Tag: subways

Seriously, Bloomie, Dancing?

Cross posted from The Stars Hollow Gazette

Back in July, 2012 while returning from  Jazz at Lincoln Center’s Midsummer Night’s Swing, Caroline Stern, 55, and her boyfriend George Hess, 54, were arrested, handcuffed and held by the New york City Police for dancing  the “Charleston” on the subway platform.

“We were doing the Charleston,” Stern said. That’s when two police officers approached and pulled a “Footloose.”

“They said, ‘What are you doing?’ and we said, ‘We’re dancing,’ ” she recalled. “And they said, ‘You can’t do that on the platform.’ ”

The cops asked for ID, but when Stern could only produce a credit card, the officers ordered the couple to go with them – even though the credit card had the dentist’s picture and signature.

When Hess began trying to film the encounter, things got ugly, Stern said.

“We brought out the camera, and that’s when they called backup,” she said. “That’s when eight ninja cops came from out of nowhere.”

Hess was allegedly tackled to the platform floor, and cuffs were slapped on both of them. The initial charge, according to Stern, was disorderly conduct for “impeding the flow of traffic.”

They sued. They won. While NYC Councilman Peter Valone complains that “At $75,000 a dance, the city’s going to go bankrupt sooner than we thought,” he said. “Here, it looks like it was the taxpayers who got served.”

But whose fault is that, Mr. Valone? It’s not illegal to dance in the subway. Maybe the problem is an out of control police department:

For fiscal year 2011, New York City gave out $185.6 million to settle suits against the NYPD. That number rounds out to about $70 per resident, according to the New York Post. Though the New York City Law Department insists there is no blanket policy on settlements, City Councilman Peter Vallone Jr., who also heads the City Council’s Public Safety Committee, said such settlements have only increased since he took office in 2002. [..]

New York Civil Liberties Union head Donna Lieberman insists the city should start learning from suits, rather than just paying to get rid of them.

The city is still facing million in lawsuits by groups and individuals, including two city council members, resulting from brutal, unlawful tactics and false arrests from the Occupy Wall Street protests.

Mayor Michael Bloomberg and Police Commissioner Ray Kelly are to blame for this. Perhaps Mr. Vallone needs to stop blaming the lawyers for settling these suits, which would cost even more to litigate, and look at the real cause, an out of control mayor and police department.


I love the subway. Even when it’s crowded. I love the solitude in the crowd. I like the act of faith of hundreds of bodies pressing into a machine so far underground. I like that it has mostly served us well for over a hundred years. I love it when it’s empty. I even probably love it when I’m cursing it, when it’s letting me down. It’s like family. Or it feels like home. Familiar.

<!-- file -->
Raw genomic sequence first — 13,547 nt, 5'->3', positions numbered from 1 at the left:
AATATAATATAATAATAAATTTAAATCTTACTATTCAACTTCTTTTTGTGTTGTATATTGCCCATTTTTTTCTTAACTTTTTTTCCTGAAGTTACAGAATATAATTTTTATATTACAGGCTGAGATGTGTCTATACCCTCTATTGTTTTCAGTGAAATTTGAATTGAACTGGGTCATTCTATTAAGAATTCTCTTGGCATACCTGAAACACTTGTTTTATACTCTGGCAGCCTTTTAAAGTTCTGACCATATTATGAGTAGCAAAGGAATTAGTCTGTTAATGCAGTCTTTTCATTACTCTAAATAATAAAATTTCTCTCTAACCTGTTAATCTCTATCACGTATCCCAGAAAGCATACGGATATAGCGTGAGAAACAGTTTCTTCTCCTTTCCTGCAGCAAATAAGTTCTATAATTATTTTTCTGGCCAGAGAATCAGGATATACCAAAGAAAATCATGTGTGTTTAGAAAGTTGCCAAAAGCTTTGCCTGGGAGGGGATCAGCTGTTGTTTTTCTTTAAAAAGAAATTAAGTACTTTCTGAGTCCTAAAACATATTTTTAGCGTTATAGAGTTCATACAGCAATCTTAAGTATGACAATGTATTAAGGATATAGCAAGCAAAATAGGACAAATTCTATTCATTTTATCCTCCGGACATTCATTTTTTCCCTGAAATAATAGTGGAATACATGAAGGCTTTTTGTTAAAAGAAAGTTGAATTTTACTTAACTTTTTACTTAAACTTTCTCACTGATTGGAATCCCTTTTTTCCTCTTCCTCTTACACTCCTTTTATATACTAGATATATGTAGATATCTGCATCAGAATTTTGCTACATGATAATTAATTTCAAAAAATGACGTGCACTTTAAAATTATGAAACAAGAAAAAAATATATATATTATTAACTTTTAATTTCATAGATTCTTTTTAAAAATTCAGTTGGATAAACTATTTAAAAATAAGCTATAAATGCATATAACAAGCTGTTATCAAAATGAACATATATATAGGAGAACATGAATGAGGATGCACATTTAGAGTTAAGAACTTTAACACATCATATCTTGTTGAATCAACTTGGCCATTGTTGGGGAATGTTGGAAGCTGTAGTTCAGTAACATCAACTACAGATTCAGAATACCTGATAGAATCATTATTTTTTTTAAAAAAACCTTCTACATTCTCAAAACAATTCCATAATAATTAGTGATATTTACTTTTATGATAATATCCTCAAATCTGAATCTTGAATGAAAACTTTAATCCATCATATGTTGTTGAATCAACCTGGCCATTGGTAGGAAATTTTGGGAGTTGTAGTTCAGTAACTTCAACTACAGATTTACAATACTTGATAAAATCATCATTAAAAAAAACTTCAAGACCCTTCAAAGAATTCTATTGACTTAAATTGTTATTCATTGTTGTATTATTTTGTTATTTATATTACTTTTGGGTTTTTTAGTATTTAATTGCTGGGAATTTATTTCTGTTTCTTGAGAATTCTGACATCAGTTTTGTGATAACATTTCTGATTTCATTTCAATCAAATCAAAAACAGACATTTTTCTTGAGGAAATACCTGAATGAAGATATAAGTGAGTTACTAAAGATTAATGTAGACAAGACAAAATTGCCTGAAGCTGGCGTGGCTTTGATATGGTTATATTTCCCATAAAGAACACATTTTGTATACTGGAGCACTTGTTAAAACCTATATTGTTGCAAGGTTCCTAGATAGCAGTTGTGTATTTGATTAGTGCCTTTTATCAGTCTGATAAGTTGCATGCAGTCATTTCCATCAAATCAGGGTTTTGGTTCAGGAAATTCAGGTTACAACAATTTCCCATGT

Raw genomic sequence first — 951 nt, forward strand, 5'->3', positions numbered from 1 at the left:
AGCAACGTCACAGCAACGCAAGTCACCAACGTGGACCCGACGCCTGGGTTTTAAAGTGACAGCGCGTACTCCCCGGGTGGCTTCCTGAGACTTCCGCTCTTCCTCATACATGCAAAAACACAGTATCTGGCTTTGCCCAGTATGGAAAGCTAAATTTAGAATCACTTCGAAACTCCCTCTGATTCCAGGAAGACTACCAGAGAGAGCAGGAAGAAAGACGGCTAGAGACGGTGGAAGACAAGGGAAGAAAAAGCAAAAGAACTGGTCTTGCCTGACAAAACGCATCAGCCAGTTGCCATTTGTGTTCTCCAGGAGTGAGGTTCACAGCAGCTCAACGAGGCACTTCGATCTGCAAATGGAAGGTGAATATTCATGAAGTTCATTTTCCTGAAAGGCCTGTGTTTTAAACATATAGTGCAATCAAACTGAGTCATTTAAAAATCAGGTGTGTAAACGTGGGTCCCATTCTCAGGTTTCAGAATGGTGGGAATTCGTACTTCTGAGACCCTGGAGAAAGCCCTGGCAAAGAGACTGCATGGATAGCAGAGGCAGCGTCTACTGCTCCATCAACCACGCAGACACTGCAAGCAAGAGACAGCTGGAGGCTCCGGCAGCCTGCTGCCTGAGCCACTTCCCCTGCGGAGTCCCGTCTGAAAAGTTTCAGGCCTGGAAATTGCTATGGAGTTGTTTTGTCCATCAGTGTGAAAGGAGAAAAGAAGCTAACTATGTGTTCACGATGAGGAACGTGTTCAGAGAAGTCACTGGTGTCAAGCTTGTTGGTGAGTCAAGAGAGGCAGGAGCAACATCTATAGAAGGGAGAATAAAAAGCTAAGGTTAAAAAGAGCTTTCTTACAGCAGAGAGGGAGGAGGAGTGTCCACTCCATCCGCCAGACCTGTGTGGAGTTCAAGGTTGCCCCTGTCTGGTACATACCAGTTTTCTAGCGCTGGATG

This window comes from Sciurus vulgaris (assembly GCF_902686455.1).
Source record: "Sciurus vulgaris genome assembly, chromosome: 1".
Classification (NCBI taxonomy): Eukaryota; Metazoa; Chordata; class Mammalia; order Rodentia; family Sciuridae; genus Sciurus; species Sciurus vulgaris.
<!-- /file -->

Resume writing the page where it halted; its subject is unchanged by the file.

I remember riding the subway as a child. My mother holding my hand on the platform. The train literally covered in fantastic, colorful graffiti. I remember one rush hour when I was a young girl, mom clutching me as we squeezed in (or out)–and my shoe, one shoe, was left behind–on the platform, or in the car. I don’t remember what happened after that. I loved falling asleep on mom’s shoulder when we were riding the subway on the way home. Yes, I loved the subway as a child, but I was also taught that it was dangerous, and sometimes, late at night, I have felt that fear.

I love watching people on the subway. I like the sociality. But I like the solitude you can also find in that intimate, public space. I like reading and writing and knitting on the subway. I like doing mindfulness meditation on the subway. My mind often blooms on the subway. Poems or ideas or things to be written bubble up. I take them down. Revisit them later. Leave some as is, subway artifacts, and take others up, tinker, expand.

What is it about the subway that stirs creativity? The noise-cancelling, rhythmic whoosh and rocking–is it like being in the womb? Being underground, in the subway, does it tap the unconscious in a distinctive way?

It’s not just that creativity breeds there. Violence too. I have seen the spontaneous eruption of hatred, racism, burst into physical violence. I have seen teenagers fighting. Children being spanked and hit. Women too. I have sometimes tried to intervene with one sentence, as if to bring someone to their senses. I have then wondered if this didn’t make things worse later.

I’ve seen and been involved in acts of kindness on the subway, too. And moments of shared humor. Or just shared moments. A smile. A conversation. A performance. It’s all there. In the subway. What racist pitcher John Rocker hated about the subway–the mixture and mass of humanity in all of its difference, and glory, and failing, and rage, and vulnerability–I love.

What kind of song of himself, of our world, would Whitman have penned on the subway?

Do you have a subway story? Or an unexpected place that tickles your creative bone? I’ll close out this ditty and turn it over to you with a poem that sprouted up on the subway.


By what right do I

conjure you,

stir you from sleep,

snag your attention,

turn you around?

Would an invitation

blunt the blow

reduce the weight

the freight

of solitude?

Oh, unintended companions,

by rude strokes,

I pray to you on this downtown C.

Tired man, pants rumpled,

I worry for your shoe untied.

I thank you, woman and child,

holding hands, blinking,

silent in the crushing rush

of our wondrous speed.

I see you, young man, opposite corner,

steady in the shelter of a book.

And you and you and you –

all signposts of everything else there is.

Like this, I come to my stop.